K almost never gets sick. And when she does, you can hardly tell. That’s because she doesn’t complain. She insists she’ll be in fine shape “after a good night’s sleep.”
I, in contrast, assume that every sniffle is an indication of a terrible disease with a dark outcome.
Needless to say, I get sick more often than K and suffer much more than she does. One reason for this difference might well be her immune system. But an equally important factor, I’ve always suspected, is her optimistic attitude.
According to a report recently published in the Canadian Medical Association Journal, I’m probably right. A patient’s outlook really can have a measurable effect on their rate of recovery.
Researchers reviewed 16 studies done over a 30-year period. “In each case, the better a patient’s expectations about how they would do after surgery or some health procedure, the better they did,” wrote the author of the report, Dr. Donald Cole.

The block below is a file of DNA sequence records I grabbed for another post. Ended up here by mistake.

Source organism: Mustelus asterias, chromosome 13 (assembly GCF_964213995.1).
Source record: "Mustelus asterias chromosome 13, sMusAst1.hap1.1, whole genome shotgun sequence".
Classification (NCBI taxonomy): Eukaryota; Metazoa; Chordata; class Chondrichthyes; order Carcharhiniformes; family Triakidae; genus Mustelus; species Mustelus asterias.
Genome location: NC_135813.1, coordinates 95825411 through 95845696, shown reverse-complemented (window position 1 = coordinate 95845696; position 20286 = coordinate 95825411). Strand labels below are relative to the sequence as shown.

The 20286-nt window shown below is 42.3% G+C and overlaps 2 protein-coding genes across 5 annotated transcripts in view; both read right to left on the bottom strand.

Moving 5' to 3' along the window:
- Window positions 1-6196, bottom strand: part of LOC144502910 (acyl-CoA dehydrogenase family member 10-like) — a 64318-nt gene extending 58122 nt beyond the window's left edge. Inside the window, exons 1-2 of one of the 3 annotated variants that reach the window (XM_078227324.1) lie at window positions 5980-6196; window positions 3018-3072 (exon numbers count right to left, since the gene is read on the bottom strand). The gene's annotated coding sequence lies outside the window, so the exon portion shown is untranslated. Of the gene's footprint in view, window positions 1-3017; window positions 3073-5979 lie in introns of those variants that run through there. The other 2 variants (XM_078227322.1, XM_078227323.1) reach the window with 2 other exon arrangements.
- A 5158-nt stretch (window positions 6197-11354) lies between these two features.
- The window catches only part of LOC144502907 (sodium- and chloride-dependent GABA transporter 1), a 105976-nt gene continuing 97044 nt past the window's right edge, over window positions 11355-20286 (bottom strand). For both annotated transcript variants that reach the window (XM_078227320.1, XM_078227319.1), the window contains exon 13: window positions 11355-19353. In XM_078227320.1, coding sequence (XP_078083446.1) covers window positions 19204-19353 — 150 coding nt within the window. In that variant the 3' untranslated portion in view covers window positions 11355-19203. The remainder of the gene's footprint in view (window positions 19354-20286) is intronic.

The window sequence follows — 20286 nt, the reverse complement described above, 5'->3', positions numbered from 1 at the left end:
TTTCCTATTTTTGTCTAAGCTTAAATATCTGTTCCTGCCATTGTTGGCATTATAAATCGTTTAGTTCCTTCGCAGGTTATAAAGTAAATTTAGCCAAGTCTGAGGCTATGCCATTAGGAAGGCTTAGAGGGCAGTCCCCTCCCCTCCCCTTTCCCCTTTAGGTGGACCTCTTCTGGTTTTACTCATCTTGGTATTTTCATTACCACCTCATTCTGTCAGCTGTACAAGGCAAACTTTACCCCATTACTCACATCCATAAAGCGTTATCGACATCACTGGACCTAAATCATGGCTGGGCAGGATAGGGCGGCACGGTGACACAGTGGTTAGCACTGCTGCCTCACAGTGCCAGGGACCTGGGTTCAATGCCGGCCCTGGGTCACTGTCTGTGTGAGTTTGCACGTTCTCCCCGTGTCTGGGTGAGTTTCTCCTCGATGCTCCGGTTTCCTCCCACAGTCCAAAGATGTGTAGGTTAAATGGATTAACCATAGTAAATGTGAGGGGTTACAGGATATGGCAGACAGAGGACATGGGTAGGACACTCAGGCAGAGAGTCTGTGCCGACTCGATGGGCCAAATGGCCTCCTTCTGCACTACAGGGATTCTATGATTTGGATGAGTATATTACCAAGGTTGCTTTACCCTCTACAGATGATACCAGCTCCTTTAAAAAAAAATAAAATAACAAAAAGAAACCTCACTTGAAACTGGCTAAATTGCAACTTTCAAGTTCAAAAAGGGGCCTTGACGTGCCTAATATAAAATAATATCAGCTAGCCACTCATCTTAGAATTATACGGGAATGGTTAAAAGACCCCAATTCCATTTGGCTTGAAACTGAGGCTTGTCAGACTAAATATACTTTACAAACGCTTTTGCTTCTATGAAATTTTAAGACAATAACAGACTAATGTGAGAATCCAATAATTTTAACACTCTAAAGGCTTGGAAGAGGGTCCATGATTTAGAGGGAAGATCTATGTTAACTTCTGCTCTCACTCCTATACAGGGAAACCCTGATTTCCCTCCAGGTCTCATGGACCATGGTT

There seems to be some sort of cause-and-effect relationship at work here.
I’ve been told that you can accelerate healing by imagining the affected parts getting better. The better you are at visualizing, the stronger the effect. So the next time you come down with a cold or flu, imagine your lungs and sinuses clearing. Imagine the inflammation ebbing. Imagine yourself feeling better. It can’t hurt, right? (I might even try this myself.)
[Ed. Note: Mark Morgan Ford was the creator of Early To Rise. In 2011, Mark retired from ETR and now writes the Palm Beach Letter. His advice, in our opinion, continues to get better and better with every essay, particularly in the controversial ones we have shared today. We encourage you to read everything you can that has been written by Mark.]